I’ve pretty much given up hope on the idea of our entrenched political system doing anything significant about this in my lifetime, but that doesn’t mean that it doesn’t remain a burr under my saddle. The subject, as you might have already guessed, is this baffling, illogical addiction that our political parties have to letting the same handful of tiny states exercise gravitational influence on our presidential elections far exceeding their mass year after year. This archaic feature of our presidential primary system has been in place since before many of our younger readers were born, and even though Iowa and New Hampshire achieved this enshrined status almost entirely by accident, they now hang onto it like bulldogs with a tasty bone.

Maybe it works for Democrats… maybe not. (It gave them Jimmy Carter, even though he placed second to “uncommitted” in 1976.) But it shouldn’t work for Republicans. And no matter how you may feel about “retaining the power of the smaller states” we should all be able to agree by now that the real power in Iowa isn’t the grassroots… it’s the cornfields.

The ethanol requirement, conceived to encourage renewable energy, has been sustained despite its counterproductive effects by the lobbying of a rising ethanol-agribusiness complex and the politics of those first-in-the-nation presidential caucuses, held among the sprawling cornfields of the Hawkeye State. From 1988 to 2004, I was part of that process as an adviser to Democratic presidential candidates. I thought it was a no-brainer to stump for ethanol and a no-go zone to oppose it.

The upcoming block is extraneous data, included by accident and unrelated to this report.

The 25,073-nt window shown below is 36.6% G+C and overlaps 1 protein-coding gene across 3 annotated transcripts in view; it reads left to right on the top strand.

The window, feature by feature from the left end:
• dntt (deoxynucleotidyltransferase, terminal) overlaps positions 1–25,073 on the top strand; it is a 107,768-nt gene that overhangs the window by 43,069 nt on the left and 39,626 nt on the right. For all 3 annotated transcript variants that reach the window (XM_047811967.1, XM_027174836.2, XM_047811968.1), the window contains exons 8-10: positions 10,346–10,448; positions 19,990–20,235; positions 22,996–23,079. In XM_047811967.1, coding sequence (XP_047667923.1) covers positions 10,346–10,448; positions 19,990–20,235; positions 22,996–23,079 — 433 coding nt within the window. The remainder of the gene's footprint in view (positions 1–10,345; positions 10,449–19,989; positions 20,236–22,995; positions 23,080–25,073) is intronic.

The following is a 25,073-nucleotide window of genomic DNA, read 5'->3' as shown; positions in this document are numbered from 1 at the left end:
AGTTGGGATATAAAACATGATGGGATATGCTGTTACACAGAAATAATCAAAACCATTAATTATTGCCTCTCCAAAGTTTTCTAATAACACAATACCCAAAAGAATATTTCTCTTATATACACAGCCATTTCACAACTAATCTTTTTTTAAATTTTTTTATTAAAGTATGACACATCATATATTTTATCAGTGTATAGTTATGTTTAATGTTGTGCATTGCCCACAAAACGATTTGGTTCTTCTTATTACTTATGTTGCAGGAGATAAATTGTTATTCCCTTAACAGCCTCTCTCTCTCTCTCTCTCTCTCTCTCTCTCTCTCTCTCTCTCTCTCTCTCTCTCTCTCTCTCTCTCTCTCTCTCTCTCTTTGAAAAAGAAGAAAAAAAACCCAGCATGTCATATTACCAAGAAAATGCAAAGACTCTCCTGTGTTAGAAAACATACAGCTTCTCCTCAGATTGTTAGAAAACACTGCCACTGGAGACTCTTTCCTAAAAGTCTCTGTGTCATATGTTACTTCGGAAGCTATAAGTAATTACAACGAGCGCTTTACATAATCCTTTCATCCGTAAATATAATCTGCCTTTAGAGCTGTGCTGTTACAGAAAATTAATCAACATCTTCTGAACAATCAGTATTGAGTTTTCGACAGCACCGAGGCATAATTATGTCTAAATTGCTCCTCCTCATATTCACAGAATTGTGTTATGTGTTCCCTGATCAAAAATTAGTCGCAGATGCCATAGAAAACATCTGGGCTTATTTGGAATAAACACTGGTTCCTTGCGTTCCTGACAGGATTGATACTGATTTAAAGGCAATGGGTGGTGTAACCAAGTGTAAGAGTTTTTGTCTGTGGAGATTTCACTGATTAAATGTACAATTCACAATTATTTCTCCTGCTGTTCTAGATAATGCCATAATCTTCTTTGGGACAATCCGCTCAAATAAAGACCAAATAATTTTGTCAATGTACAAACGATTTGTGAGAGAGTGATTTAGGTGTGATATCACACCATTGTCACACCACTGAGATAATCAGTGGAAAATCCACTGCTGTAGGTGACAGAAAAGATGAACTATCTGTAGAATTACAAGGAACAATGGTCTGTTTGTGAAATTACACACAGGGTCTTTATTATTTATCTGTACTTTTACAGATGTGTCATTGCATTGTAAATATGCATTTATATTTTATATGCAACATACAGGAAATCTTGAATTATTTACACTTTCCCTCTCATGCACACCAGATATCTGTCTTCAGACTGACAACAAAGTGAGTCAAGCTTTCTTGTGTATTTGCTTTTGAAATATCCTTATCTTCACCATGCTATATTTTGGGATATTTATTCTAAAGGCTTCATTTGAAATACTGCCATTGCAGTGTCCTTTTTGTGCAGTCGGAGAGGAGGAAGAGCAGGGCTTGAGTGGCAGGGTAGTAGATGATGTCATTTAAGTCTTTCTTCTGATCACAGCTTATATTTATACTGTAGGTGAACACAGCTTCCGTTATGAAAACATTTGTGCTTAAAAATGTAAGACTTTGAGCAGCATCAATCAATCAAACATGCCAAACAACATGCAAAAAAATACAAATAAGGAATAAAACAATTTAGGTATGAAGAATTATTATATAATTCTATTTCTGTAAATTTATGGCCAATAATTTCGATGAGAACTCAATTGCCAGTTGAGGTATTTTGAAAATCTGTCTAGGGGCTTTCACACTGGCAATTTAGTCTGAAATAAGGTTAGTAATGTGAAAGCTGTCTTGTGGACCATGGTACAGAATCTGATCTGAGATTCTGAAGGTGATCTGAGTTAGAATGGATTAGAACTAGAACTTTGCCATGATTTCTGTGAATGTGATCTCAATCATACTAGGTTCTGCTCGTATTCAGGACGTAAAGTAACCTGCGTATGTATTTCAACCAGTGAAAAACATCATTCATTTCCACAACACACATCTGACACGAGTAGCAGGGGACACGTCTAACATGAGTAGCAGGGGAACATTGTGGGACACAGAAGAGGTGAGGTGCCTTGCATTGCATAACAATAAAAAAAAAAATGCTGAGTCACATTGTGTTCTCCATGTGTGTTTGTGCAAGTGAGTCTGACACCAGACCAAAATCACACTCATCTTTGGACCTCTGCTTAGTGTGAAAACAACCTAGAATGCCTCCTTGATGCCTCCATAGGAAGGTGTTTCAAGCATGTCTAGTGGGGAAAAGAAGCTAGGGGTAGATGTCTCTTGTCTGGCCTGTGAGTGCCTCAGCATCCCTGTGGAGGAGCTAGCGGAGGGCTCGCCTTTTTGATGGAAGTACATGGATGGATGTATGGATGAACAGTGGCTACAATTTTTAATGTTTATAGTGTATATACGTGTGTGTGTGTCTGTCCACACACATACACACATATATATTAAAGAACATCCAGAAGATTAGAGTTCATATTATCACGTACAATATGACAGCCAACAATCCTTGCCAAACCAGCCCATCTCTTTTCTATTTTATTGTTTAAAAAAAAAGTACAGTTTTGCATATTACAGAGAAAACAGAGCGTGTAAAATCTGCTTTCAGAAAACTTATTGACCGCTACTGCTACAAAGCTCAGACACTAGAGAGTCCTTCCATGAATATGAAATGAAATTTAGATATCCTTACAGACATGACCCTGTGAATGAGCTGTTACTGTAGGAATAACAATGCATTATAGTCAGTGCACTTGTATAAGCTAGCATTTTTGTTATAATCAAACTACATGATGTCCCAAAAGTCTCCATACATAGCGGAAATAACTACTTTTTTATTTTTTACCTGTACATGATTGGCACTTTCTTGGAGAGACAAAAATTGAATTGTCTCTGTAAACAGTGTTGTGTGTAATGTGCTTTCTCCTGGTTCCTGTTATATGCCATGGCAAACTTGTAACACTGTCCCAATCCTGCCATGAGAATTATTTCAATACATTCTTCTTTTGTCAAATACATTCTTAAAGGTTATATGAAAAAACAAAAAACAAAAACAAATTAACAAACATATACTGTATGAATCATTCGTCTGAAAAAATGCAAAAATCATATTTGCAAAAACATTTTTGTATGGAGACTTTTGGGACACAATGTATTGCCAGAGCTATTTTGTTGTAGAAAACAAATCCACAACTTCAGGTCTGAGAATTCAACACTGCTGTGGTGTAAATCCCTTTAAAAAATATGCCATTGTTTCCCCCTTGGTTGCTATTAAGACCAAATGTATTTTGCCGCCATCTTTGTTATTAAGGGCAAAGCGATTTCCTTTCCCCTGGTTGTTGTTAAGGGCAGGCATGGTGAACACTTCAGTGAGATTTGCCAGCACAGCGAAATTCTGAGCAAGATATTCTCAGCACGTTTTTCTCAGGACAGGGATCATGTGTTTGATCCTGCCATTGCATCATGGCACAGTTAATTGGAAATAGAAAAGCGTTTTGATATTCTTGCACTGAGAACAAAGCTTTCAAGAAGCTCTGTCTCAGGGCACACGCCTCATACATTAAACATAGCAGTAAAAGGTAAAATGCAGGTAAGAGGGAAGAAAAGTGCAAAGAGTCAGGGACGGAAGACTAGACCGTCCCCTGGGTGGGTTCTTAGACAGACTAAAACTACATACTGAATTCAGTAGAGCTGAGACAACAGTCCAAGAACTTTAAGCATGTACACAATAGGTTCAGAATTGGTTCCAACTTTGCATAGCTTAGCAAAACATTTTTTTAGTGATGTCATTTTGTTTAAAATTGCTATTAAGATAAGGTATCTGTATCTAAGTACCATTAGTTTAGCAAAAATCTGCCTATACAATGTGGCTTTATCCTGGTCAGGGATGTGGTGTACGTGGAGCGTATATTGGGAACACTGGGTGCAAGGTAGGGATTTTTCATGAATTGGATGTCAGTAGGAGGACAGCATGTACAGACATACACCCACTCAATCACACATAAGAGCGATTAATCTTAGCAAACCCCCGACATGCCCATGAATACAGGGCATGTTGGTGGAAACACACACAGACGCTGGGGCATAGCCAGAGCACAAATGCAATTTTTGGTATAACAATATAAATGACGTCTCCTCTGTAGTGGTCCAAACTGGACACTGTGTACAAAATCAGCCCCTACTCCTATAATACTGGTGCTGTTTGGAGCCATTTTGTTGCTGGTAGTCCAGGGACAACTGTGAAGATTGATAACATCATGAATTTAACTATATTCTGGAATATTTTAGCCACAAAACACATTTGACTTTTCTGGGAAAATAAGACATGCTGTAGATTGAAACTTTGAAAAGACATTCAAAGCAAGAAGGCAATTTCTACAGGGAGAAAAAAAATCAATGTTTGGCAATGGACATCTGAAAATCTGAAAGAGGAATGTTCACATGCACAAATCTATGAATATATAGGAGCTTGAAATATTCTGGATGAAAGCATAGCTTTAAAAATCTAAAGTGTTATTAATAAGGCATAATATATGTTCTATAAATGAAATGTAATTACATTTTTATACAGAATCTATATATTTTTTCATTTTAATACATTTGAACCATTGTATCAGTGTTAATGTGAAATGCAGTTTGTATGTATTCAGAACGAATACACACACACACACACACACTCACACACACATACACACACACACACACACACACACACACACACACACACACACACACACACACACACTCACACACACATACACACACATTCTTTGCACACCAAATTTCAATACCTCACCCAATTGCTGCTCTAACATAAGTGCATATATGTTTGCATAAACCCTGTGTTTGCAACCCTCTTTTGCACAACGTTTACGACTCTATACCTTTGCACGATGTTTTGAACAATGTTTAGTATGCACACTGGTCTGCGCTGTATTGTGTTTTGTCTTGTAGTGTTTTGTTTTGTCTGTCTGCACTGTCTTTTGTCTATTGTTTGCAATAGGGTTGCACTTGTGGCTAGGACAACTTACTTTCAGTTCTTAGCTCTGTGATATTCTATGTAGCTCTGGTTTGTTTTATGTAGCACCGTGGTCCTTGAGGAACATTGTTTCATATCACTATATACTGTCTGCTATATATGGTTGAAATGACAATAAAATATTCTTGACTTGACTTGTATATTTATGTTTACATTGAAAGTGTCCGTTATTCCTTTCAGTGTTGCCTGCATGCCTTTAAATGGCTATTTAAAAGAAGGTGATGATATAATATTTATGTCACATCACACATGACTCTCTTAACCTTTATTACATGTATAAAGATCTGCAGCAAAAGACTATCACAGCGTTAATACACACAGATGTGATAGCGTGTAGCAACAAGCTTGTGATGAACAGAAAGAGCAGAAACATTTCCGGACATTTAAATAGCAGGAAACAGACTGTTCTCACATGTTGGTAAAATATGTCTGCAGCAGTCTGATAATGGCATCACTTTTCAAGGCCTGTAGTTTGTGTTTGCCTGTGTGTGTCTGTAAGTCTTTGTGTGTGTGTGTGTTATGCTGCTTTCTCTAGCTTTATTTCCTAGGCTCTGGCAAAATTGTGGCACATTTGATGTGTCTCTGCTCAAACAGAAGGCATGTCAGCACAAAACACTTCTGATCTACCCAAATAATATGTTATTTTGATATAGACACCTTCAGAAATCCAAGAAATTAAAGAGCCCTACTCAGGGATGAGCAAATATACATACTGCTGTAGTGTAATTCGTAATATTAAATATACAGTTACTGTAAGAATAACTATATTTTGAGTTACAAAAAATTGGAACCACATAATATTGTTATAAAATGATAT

At the start, the campaign promises reflected not only strategic calculation, but arguably the best of intentions. By now, it’s painfully and patently clear — and it has been for a while — that the ethanol mandate may be good politics, but it’s a putrid policy that pollutes the environment, propels global warming instead of slowing it, inflates food costs and imperils food supplies.

We’ve known about this problem for a long time and it infects both parties. We’ve known about it since even before a long ago episode of the West Wing painted a painful picture of the hypocritical candidates who bowed their heads and trudged off to Iowa to “take the pledge” or face rejection. Al Gore, John Kerry, Howard Dean, Hillary Clinton and, yes, Barack Obama all did it. Mitt Romney, John McCain and Rudy Giuliani all did it. As the linked article notes, the only notable exception was Rick Santorum, who barely eked out a 34 vote win there, but failed to get any immediate traction out of it.

Ethanol mandates need to go, but as long as every candidate seeking the nomination is forced to bend a knee to King Corn or risk stumbling out of the primary gate, nothing is going to change. And until Iowa Republicans can muster the gumption to rid themselves of this boondoggle, they should forfeit the “honor” of going first every four years.